Editorial

A lofty — and troubling — proposed bill of rights for California kids

Sen. Richard Pan (D-Sacramento) hasn’t submitted the official text yet of his proposed California Children’s Bill of Rights, but already the protests have begun. Largely, they come from anti-vaccine parents who vehemently opposed Pan’s SB 277, the law passed in 2015 that requires almost all children who attend school to get their routine childhood vaccinations.

Many of these parents tried to have Pan recalled after the bill passed; sad to say, they refuse to recognize that resisting vaccinations threatens the health of other Californians. They were already primed for protest when his new bill, outlining a series of rights to which all children would be entitled, came along.

In the current, preliminary wording of the bill, SB 18, these parents see a new threat: that the state will start making a slew of additional judgments about parenting decisions.

It seems pretty obvious that this isn’t remotely the intent of SB 18. Just to start, the state doesn’t have enough resources to properly look after all the truly abused and neglected children within its borders; the last thing it needs or wants is to start family visitation on thousands more.

Still, in the vague yet overly ambitious language of the bill so far, it’s possible to see the points of contention. It declares that children have a right to parents who act in their best interests. It calls for other rights that reflect “research-based essential needs.” Children also would have the right to attain “optimal cognitive, physical and social development.”

The point, Pan says, is to lay out a broad framework for what the state plans to do for children. But who decides what constitutes acting in a child’s best interests? What if parents don’t want their children in preschool but the state determines that preschool is best for 3-year-olds? Then there’s the question of how many parents can actually provide “optimal” development for their children. Most parents do their best, but optimal? It’s disturbing to contemplate what that could mean and who gets to decide it.

The first people who quail at the language, though, should be state officials, especially the ones holding the purse strings. If California is going to pass laws conferring broad and almost unattainable rights for children, it could expose itself to enormous lawsuits. Cities could claim that lack of state funding for full and free universal childcare, preschool and wraparound daycare violates children’s rights under the law. Parks advocates could sue over lack of adequate green space in densely populated urban areas, because children miss out on optimal physical exercise. Your kid has an OK but less than fabulous teacher one year? That’s less than optimal, too. And so on down the road.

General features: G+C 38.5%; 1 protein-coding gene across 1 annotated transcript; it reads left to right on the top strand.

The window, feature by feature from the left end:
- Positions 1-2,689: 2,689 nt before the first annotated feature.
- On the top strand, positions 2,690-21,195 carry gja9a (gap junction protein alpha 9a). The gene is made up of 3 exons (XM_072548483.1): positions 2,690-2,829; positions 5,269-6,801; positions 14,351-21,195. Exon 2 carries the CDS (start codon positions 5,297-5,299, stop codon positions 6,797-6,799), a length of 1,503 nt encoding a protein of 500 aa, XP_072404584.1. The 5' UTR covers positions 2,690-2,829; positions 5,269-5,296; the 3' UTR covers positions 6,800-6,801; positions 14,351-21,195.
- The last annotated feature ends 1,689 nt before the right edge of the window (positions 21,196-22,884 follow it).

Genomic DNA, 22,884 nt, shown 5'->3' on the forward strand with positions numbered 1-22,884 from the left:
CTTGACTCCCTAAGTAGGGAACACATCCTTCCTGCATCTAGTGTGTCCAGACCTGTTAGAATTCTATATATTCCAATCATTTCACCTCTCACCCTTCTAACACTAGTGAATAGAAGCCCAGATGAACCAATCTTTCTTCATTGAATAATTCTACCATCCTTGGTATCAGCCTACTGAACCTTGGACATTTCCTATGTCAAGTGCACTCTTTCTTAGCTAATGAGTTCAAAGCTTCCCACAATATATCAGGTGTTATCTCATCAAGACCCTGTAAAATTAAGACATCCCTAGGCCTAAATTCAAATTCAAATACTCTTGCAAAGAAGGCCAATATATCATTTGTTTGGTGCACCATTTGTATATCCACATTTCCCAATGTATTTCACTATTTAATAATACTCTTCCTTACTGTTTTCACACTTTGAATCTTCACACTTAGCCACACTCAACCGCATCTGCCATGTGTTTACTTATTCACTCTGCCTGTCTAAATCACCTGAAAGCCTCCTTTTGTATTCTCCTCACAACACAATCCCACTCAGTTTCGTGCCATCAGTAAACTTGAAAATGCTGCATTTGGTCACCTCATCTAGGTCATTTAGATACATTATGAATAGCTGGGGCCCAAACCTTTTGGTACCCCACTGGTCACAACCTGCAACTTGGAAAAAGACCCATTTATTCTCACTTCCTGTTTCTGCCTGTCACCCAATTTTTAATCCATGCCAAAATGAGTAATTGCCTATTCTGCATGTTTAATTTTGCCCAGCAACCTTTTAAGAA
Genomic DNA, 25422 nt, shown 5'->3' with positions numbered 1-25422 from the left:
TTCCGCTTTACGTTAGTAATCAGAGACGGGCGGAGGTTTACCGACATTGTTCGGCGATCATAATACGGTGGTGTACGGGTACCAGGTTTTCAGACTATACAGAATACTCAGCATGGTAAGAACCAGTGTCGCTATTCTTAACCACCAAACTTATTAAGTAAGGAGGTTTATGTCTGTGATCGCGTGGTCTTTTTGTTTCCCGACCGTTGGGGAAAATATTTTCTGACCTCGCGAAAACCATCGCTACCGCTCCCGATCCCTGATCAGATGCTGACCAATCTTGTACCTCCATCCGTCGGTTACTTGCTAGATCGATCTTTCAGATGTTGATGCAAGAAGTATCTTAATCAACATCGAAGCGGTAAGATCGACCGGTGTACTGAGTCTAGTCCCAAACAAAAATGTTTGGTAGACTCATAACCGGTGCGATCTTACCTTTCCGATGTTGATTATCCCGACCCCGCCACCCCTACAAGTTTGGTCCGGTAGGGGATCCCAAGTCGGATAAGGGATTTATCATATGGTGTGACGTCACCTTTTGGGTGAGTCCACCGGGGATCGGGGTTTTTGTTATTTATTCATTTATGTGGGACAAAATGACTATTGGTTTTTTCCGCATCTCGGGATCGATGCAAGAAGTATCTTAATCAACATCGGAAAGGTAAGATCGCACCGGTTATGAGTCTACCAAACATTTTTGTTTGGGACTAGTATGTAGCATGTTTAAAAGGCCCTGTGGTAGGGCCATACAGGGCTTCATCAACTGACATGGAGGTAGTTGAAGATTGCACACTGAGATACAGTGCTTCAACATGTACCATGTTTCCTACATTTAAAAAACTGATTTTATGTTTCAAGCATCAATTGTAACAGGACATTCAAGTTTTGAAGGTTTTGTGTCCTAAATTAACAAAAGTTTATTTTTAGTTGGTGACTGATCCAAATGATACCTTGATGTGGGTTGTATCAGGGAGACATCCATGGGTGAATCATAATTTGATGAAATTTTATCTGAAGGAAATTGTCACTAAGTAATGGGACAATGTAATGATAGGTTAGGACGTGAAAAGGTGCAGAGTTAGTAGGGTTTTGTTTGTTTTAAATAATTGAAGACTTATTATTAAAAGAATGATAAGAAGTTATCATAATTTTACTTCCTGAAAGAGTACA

Pan says the wording is meant to be “aspirational,” and that’s a worthy goal. We should have big visions for California’s children, who are not doing so well right now. More than a fourth of them live in poverty — the highest rate in the nation. And it’s wise for legislators to think in terms of an overall goal with a plan for getting there, rather than using a scattershot approach.

Then, of course, there’s the state budget, a thing of very real limits. In fact, there’s a possible deficit in the coming fiscal year, Gov. Jerry Brown warns us. And before the state starts extending broad rights and pledging resources to one population, it needs to consider other vulnerable groups such as the homeless, elderly or mentally ill. Any of these groups may have as legitimate a claim on the state budget as children seeking preschool or recreational opportunities.

Supporters of the bill tend to dismiss opponents as a pack of embittered anti-vaxxers, while saying the current version is more of a vision for the bill than a final text. Perhaps the lesson is that words, however preliminary, matter. These words signal potential trouble both to individual-rights advocates and to people concerned about the realities of budgets that must meet the needs of many, not just those who get a legislator to agree to carry an aspirational bill for them.

Lawmakers should take a long-term, systematic approach to improving the situation for its children, and setting clear goals is part of that. What they shouldn’t do is confer broad, vague “rights” on a single demographic that could ultimately hurt the state’s financial situation and its residents.

Pan has a chance to redo this the right way, to heed the valid concerns being raised and craft a bill that is lofty in its vision but has its feet on the ground.

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